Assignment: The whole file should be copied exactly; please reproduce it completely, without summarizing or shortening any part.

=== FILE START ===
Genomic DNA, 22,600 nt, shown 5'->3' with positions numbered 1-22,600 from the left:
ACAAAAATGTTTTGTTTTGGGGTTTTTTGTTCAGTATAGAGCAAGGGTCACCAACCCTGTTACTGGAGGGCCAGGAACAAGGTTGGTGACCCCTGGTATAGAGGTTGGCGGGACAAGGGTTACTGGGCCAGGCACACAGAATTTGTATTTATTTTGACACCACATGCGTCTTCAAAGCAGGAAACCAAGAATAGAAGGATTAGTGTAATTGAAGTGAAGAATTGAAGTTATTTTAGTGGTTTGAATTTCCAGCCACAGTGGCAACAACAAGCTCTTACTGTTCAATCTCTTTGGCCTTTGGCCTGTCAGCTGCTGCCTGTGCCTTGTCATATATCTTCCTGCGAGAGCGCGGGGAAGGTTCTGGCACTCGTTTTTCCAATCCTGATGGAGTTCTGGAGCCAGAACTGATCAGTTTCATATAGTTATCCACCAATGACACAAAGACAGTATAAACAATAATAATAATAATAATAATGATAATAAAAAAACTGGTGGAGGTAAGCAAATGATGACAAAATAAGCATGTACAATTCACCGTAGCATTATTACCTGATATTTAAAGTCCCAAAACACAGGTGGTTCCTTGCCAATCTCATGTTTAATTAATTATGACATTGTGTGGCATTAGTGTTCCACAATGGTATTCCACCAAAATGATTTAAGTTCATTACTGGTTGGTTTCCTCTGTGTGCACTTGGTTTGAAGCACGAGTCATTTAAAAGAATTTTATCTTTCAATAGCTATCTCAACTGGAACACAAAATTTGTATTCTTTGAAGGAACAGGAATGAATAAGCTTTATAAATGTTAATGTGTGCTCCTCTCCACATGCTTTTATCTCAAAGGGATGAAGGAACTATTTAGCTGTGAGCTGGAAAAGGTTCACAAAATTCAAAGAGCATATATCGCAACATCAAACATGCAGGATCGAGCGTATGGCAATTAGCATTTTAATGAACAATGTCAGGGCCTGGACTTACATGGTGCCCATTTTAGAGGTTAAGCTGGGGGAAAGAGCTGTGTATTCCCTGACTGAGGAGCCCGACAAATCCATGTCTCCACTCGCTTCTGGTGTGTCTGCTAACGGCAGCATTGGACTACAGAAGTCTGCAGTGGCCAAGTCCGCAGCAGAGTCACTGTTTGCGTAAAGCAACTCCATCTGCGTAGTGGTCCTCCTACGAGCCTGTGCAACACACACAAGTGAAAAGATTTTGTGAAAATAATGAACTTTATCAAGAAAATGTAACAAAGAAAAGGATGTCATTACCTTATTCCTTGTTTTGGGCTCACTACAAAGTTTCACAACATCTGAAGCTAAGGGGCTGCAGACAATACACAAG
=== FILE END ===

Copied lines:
Genomic DNA, 22,600 nt, shown 5'->3' with positions numbered 1-22,600 from the left:
ACAAAAATGTTTTGTTTTGGGGTTTTTTGTTCAGTATAGAGCAAGGGTCACCAACCCTGTTACTGGAGGGCCAGGAACAAGGTTGGTGACCCCTGGTATAGAGGTTGGCGGGACAAGGGTTACTGGGCCAGGCACACAGAATTTGTATTTATTTTGACACCACATGCGTCTTCAAAGCAGGAAACCAAGAATAGAAGGATTAGTGTAATTGAAGTGAAGAATTGAAGTTATTTTAGTGGTTTGAATTTCCAGCCACAGTGGCAACAACAAGCTCTTACTGTTCAATCTCTTTGGCCTTTGGCCTGTCAGCTGCTGCCTGTGCCTTGTCATATATCTTCCTGCGAGAGCGCGGGGAAGGTTCTGGCACTCGTTTTTCCAATCCTGATGGAGTTCTGGAGCCAGAACTGATCAGTTTCATATAGTTATCCACCAATGACACAAAGACAGTATAAACAATAATAATAATAATAATAATGATAATAAAAAAACTGGTGGAGGTAAGCAAATGATGACAAAATAAGCATGTACAATTCACCGTAGCATTATTACCTGATATTTAAAGTCCCAAAACACAGGTGGTTCCTTGCCAATCTCATGTTTAATTAATTATGACATTGTGTGGCATTAGTGTTCCACAATGGTATTCCACCAAAATGATTTAAGTTCATTACTGGTTGGTTTCCTCTGTGTGCACTTGGTTTGAAGCACGAGTCATTTAAAAGAATTTTATCTTTCAATAGCTATCTCAACTGGAACACAAAATTTGTATTCTTTGAAGGAACAGGAATGAATAAGCTTTATAAATGTTAATGTGTGCTCCTCTCCACATGCTTTTATCTCAAAGGGATGAAGGAACTATTTAGCTGTGAGCTGGAAAAGGTTCACAAAATTCAAAGAGCATATATCGCAACATCAAACATGCAGGATCGAGCGTATGGCAATTAGCATTTTAATGAACAATGTCAGGGCCTGGACTTACATGGTGCCCATTTTAGAGGTTAAGCTGGGGGAAAGAGCTGTGTATTCCCTGACTGAGGAGCCCGACAAATCCATGTCTCCACTCGCTTCTGGTGTGTCTGCTAACGGCAGCATTGGACTACAGAAGTCTGCAGTGGCCAAGTCCGCAGCAGAGTCACTGTTTGCGTAAAGCAACTCCATCTGCGTAGTGGTCCTCCTACGAGCCTGTGCAACACACACAAGTGAAAAGATTTTGTGAAAATAATGAACTTTATCAAGAAAATGTAACAAAGAAAAGGATGTCATTACCTTATTCCTTGTTTTGGGCTCACTACAAAGTTTCACAACATCTGAAGCTAAGGGGCTGCAGACAATACACAAG